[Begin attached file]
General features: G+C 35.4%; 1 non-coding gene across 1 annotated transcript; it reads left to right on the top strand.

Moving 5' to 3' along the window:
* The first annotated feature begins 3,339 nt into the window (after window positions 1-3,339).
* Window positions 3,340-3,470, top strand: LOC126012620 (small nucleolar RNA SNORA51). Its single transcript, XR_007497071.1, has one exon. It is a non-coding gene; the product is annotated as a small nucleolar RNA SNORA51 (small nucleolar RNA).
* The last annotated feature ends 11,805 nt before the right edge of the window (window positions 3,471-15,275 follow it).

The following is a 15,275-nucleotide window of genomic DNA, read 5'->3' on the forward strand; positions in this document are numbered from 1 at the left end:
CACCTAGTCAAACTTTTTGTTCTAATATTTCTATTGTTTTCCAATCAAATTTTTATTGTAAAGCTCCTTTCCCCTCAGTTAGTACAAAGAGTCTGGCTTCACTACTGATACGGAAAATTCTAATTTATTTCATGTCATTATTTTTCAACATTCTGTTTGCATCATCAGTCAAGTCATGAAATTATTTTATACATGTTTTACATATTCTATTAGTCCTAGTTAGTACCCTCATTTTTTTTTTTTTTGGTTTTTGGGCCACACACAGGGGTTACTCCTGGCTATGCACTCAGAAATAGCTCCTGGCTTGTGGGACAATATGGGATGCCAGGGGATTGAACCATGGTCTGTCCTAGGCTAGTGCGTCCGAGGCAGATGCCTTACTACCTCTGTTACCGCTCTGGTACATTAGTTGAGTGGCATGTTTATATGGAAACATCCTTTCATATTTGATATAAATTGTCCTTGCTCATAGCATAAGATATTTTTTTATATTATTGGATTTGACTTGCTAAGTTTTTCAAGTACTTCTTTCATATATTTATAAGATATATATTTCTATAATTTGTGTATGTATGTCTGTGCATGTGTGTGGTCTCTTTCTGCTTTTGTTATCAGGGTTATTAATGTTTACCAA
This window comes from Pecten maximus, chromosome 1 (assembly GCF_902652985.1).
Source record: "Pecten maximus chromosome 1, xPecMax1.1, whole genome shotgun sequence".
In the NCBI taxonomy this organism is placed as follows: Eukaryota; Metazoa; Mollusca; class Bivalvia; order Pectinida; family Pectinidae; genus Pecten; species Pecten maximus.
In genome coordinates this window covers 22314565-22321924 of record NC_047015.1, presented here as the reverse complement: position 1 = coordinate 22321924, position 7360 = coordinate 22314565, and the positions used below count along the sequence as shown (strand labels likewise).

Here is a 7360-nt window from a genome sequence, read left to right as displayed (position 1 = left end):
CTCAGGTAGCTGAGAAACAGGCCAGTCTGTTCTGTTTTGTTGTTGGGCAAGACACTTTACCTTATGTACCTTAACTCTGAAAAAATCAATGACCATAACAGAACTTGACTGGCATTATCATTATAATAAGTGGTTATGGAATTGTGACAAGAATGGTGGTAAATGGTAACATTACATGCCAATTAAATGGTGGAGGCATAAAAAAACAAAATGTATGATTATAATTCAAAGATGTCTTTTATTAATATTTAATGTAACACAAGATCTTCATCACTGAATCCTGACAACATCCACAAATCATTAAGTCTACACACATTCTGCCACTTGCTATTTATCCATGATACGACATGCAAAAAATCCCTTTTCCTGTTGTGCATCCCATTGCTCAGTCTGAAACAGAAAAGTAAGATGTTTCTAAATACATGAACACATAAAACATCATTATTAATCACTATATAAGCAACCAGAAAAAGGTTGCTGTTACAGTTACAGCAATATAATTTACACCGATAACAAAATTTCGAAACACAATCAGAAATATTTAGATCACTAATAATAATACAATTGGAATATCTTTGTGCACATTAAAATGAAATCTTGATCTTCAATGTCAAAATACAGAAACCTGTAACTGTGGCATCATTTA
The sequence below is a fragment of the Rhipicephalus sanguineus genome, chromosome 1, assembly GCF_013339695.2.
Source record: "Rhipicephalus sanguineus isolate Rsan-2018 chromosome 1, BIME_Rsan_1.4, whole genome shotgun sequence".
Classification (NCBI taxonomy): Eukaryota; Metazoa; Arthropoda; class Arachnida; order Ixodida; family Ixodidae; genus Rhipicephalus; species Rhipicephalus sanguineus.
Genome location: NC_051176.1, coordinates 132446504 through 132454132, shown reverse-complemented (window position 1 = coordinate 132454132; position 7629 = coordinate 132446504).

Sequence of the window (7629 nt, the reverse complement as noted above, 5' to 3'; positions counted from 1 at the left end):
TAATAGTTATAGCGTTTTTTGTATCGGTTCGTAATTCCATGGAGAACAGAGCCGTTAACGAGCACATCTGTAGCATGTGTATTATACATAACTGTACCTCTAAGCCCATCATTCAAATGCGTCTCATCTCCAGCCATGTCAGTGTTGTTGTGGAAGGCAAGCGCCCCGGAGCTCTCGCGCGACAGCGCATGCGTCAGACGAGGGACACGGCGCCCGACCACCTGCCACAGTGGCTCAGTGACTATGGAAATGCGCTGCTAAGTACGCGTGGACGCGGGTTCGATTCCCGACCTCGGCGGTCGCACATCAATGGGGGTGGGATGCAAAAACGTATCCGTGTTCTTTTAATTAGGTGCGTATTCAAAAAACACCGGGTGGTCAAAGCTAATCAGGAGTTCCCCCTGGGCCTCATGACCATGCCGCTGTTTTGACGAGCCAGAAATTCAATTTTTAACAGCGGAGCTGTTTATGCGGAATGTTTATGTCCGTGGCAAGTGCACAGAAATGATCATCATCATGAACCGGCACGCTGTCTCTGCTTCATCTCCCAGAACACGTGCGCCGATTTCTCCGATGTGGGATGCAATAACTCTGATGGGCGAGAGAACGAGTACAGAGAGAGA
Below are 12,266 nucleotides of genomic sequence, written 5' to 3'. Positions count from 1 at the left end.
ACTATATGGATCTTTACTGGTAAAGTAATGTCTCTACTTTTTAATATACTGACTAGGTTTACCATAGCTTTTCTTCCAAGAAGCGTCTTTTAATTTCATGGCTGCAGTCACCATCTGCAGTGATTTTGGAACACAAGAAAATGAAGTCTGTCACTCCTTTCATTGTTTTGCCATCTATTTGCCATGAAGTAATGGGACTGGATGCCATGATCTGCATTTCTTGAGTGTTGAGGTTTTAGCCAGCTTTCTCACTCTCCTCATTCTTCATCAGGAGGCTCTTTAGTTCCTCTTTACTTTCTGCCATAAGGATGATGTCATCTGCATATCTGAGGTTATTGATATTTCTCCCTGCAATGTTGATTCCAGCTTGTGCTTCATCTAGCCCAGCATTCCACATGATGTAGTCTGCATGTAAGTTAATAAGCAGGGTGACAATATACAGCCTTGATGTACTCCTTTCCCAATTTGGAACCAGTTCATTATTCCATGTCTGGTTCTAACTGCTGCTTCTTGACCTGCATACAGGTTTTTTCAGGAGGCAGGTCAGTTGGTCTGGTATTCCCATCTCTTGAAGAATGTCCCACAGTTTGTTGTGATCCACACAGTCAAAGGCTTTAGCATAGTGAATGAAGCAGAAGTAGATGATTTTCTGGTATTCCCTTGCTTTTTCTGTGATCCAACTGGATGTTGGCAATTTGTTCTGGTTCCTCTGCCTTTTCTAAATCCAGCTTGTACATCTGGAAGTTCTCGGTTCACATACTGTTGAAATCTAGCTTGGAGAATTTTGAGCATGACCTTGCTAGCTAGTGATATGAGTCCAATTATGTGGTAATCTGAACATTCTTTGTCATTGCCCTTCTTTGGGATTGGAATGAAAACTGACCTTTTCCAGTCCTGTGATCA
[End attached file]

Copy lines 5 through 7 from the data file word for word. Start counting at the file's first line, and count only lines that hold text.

* The last annotated feature ends 11,805 nt before the right edge of the window (window positions 3,471-15,275 follow it).

The following is a 15,275-nucleotide window of genomic DNA, read 5'->3' on the forward strand; positions in this document are numbered from 1 at the left end:
CACCTAGTCAAACTTTTTGTTCTAATATTTCTATTGTTTTCCAATCAAATTTTTATTGTAAAGCTCCTTTCCCCTCAGTTAGTACAAAGAGTCTGGCTTCACTACTGATACGGAAAATTCTAATTTATTTCATGTCATTATTTTTCAACATTCTGTTTGCATCATCAGTCAAGTCATGAAATTATTTTATACATGTTTTACATATTCTATTAGTCCTAGTTAGTACCCTCATTTTTTTTTTTTTTGGTTTTTGGGCCACACACAGGGGTTACTCCTGGCTATGCACTCAGAAATAGCTCCTGGCTTGTGGGACAATATGGGATGCCAGGGGATTGAACCATGGTCTGTCCTAGGCTAGTGCGTCCGAGGCAGATGCCTTACTACCTCTGTTACCGCTCTGGTACATTAGTTGAGTGGCATGTTTATATGGAAACATCCTTTCATATTTGATATAAATTGTCCTTGCTCATAGCATAAGATATTTTTTTATATTATTGGATTTGACTTGCTAAGTTTTTCAAGTACTTCTTTCATATATTTATAAGATATATATTTCTATAATTTGTGTATGTATGTCTGTGCATGTGTGTGGTCTCTTTCTGCTTTTGTTATCAGGGTTATTAATGTTTACCAA